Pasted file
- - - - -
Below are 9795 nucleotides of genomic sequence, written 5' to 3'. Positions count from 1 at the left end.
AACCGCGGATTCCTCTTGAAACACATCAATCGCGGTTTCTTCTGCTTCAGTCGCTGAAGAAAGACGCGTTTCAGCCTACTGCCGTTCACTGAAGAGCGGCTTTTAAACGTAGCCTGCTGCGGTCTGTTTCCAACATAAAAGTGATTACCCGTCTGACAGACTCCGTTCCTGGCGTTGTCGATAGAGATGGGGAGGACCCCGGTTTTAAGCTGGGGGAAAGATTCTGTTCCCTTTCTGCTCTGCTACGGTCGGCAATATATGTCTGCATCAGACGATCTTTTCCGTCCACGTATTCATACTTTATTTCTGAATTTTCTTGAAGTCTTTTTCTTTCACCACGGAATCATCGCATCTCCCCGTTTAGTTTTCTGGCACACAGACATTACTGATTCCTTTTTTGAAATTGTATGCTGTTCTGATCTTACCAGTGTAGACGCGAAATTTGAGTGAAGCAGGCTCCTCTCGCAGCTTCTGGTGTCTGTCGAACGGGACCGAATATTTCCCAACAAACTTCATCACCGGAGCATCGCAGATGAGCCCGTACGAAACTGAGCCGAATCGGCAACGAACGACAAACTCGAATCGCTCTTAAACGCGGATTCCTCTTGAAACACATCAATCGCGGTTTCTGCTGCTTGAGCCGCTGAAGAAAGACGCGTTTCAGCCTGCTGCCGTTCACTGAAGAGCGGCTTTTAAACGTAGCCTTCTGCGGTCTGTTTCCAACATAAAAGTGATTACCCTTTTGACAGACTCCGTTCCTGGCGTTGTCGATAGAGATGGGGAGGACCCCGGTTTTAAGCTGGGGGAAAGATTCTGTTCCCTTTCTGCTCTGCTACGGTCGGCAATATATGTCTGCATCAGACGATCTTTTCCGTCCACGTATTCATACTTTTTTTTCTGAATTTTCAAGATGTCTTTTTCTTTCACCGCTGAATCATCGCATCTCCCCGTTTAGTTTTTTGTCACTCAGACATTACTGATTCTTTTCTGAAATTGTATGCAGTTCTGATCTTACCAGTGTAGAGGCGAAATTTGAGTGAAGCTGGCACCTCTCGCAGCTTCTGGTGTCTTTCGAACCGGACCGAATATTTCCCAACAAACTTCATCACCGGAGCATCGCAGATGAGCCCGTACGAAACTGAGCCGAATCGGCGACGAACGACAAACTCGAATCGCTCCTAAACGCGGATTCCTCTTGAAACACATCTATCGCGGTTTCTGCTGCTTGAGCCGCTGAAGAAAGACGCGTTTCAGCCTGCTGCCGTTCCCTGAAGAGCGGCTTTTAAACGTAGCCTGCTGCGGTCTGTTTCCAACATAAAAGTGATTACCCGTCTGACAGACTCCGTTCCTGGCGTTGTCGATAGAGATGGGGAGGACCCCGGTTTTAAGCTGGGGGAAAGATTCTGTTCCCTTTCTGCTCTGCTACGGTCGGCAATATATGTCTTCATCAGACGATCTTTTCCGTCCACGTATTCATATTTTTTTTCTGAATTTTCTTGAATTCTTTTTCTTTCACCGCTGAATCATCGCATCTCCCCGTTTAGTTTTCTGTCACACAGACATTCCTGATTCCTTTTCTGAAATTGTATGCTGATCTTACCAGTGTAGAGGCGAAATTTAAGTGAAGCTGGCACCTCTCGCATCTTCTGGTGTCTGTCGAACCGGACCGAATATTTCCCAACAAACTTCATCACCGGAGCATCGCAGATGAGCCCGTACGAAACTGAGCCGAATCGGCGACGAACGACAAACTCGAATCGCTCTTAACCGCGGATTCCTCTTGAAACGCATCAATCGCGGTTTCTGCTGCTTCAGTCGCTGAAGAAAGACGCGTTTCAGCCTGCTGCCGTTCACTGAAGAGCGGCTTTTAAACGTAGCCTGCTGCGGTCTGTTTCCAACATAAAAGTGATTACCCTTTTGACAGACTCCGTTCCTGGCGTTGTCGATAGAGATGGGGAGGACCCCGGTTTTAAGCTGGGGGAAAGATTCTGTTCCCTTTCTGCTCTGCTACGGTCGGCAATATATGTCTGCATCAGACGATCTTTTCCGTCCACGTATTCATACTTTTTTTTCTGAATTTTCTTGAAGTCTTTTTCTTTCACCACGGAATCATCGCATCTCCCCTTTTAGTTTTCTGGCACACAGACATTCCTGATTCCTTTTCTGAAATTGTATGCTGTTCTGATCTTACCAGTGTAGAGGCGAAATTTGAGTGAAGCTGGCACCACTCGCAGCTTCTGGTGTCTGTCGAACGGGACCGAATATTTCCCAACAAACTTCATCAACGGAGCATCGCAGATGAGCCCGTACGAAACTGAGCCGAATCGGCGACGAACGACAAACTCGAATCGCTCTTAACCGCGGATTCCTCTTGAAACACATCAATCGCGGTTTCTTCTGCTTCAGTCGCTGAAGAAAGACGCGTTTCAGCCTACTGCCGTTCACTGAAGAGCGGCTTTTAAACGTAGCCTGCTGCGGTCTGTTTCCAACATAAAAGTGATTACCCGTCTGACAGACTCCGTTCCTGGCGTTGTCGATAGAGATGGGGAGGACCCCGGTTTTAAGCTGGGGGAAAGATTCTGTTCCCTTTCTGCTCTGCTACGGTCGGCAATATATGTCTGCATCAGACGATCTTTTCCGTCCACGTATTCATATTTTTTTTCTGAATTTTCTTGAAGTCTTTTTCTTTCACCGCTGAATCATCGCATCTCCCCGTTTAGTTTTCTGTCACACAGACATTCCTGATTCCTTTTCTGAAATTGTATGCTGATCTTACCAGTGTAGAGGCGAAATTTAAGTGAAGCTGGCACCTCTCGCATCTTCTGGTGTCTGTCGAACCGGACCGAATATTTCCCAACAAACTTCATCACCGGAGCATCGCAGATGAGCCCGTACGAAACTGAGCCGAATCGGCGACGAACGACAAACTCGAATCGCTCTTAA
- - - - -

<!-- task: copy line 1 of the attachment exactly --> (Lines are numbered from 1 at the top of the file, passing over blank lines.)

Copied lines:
Below are 9795 nucleotides of genomic sequence, written 5' to 3'. Positions count from 1 at the left end.